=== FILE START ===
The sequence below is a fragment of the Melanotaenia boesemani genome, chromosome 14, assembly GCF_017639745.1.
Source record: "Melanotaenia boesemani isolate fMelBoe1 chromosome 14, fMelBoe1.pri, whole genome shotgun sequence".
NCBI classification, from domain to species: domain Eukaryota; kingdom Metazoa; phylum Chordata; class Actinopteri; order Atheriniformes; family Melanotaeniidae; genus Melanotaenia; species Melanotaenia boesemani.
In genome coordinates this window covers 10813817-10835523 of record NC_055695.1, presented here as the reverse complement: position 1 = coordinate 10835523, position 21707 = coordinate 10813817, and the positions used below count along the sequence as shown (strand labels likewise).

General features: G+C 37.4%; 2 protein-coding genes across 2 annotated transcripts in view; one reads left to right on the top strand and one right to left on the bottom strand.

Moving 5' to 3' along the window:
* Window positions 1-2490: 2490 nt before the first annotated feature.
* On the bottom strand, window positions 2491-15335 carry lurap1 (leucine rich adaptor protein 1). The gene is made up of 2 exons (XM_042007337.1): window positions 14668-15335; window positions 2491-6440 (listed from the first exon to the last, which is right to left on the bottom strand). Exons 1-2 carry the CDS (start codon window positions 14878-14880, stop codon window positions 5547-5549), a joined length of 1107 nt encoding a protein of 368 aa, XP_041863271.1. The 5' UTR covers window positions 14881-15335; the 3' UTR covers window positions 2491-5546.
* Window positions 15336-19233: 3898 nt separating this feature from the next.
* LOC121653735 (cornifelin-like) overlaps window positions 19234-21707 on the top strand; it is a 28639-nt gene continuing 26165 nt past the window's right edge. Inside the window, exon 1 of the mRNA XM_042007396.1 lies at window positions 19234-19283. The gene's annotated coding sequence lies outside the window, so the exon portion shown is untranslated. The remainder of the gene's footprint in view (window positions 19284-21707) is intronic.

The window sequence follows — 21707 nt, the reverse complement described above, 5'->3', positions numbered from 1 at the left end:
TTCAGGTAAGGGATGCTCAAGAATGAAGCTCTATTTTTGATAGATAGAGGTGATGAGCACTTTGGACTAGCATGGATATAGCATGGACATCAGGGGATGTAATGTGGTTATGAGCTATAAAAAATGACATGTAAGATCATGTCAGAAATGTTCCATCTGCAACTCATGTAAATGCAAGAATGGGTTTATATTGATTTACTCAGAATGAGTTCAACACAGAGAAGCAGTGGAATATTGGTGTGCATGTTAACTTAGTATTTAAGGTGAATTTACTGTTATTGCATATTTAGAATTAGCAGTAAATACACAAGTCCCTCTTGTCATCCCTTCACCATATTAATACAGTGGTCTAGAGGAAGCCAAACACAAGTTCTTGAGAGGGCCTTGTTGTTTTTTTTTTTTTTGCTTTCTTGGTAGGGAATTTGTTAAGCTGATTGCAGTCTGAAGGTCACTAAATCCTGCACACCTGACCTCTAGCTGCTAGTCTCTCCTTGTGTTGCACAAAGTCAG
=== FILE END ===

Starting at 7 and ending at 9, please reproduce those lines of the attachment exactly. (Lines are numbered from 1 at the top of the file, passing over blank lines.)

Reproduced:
* Window positions 1-2490: 2490 nt before the first annotated feature.
* On the bottom strand, window positions 2491-15335 carry lurap1 (leucine rich adaptor protein 1). The gene is made up of 2 exons (XM_042007337.1): window positions 14668-15335; window positions 2491-6440 (listed from the first exon to the last, which is right to left on the bottom strand). Exons 1-2 carry the CDS (start codon window positions 14878-14880, stop codon window positions 5547-5549), a joined length of 1107 nt encoding a protein of 368 aa, XP_041863271.1. The 5' UTR covers window positions 14881-15335; the 3' UTR covers window positions 2491-5546.
* Window positions 15336-19233: 3898 nt separating this feature from the next.